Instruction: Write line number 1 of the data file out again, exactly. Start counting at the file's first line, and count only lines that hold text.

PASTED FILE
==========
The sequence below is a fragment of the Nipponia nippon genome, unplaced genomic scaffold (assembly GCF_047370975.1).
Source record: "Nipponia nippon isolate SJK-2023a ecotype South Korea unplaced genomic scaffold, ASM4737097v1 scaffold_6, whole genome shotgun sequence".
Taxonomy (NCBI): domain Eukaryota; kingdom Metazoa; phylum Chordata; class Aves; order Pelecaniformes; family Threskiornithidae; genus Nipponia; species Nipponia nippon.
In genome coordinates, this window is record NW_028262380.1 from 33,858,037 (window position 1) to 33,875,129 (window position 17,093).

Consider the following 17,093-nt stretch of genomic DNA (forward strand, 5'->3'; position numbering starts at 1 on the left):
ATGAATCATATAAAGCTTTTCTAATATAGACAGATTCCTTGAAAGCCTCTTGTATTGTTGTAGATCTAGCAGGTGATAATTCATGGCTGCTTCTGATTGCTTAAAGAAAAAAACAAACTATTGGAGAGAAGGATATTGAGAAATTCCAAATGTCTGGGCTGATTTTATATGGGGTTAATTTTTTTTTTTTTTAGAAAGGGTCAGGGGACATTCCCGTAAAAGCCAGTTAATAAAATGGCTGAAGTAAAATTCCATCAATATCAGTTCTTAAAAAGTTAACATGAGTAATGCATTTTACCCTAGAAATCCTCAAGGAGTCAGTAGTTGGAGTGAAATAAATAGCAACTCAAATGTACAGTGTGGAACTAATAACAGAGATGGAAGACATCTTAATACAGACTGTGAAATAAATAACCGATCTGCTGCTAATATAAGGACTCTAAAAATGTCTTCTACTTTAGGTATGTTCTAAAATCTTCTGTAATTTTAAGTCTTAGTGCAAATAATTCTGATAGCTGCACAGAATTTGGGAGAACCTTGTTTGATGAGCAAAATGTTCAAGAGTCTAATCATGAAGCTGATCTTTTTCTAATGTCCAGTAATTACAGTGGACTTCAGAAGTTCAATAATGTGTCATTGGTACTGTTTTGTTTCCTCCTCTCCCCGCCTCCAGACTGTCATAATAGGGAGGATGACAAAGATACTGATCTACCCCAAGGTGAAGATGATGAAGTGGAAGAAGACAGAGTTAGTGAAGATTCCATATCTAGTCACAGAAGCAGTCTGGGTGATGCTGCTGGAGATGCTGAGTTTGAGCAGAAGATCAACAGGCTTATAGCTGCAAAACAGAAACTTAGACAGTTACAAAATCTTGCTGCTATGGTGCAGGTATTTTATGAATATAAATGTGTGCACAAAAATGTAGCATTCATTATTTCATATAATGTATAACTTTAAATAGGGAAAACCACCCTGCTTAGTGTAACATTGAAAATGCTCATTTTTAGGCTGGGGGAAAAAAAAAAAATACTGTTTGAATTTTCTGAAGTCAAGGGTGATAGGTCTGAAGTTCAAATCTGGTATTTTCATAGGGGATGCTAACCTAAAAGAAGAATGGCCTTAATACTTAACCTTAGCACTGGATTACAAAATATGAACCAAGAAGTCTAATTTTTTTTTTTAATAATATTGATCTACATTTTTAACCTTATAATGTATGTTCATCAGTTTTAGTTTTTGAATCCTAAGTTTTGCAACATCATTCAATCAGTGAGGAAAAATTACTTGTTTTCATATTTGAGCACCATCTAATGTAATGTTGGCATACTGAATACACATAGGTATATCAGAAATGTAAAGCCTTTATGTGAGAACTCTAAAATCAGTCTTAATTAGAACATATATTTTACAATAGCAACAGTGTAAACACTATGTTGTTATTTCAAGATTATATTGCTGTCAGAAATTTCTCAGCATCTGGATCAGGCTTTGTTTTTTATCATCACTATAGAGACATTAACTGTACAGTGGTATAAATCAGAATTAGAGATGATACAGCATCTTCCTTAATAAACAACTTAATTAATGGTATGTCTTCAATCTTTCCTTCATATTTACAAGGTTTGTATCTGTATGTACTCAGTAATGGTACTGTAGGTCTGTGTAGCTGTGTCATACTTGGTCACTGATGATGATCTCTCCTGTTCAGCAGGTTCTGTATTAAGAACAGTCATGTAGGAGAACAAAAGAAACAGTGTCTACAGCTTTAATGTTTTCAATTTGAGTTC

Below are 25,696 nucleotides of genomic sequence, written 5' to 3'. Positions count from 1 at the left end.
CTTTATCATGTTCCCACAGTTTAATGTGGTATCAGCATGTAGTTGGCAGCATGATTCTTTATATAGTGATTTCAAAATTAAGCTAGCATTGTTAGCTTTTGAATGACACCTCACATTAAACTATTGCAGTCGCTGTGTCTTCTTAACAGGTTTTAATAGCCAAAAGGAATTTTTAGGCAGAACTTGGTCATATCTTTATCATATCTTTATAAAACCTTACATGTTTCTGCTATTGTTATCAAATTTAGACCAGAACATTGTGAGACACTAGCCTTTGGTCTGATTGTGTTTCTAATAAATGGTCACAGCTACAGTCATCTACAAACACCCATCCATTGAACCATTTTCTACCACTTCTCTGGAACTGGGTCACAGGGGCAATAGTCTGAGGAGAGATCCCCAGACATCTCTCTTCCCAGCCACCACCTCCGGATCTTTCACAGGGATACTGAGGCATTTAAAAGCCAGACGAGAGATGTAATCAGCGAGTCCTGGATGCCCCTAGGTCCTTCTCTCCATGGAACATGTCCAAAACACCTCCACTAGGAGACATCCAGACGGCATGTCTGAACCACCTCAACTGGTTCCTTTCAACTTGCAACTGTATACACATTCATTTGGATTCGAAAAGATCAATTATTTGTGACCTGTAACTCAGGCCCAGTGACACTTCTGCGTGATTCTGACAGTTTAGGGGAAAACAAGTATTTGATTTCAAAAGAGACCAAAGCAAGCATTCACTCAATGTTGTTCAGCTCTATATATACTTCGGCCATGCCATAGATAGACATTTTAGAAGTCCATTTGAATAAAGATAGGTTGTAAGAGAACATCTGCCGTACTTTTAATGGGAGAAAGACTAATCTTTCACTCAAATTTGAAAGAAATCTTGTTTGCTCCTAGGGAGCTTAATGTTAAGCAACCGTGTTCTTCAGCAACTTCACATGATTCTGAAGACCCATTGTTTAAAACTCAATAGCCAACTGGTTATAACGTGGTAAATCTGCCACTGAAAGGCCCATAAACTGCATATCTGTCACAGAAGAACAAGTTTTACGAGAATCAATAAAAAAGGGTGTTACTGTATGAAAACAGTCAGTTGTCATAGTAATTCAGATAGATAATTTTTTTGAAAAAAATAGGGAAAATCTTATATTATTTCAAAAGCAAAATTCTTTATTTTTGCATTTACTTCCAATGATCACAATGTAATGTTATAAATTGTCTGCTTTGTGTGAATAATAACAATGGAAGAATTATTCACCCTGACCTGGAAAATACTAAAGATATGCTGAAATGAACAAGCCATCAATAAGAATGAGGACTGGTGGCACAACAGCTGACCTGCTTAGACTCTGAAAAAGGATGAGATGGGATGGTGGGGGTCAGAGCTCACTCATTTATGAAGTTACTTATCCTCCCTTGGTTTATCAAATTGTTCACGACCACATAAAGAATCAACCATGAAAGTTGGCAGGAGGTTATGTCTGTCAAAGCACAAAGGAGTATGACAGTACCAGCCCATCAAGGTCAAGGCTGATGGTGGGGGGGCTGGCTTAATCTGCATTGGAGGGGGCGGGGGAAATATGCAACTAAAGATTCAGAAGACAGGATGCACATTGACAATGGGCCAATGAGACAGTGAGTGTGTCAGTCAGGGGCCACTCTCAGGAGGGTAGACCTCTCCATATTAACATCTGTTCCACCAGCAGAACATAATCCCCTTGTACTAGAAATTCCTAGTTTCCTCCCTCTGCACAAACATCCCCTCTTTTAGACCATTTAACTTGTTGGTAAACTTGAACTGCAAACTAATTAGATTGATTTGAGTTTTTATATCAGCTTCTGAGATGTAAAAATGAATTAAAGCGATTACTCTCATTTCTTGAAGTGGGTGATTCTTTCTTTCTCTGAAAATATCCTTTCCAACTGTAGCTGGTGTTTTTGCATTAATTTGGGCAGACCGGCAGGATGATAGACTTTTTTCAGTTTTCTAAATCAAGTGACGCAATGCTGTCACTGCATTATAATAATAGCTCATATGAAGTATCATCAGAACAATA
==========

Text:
The sequence below is a fragment of the Nipponia nippon genome, unplaced genomic scaffold (assembly GCF_047370975.1).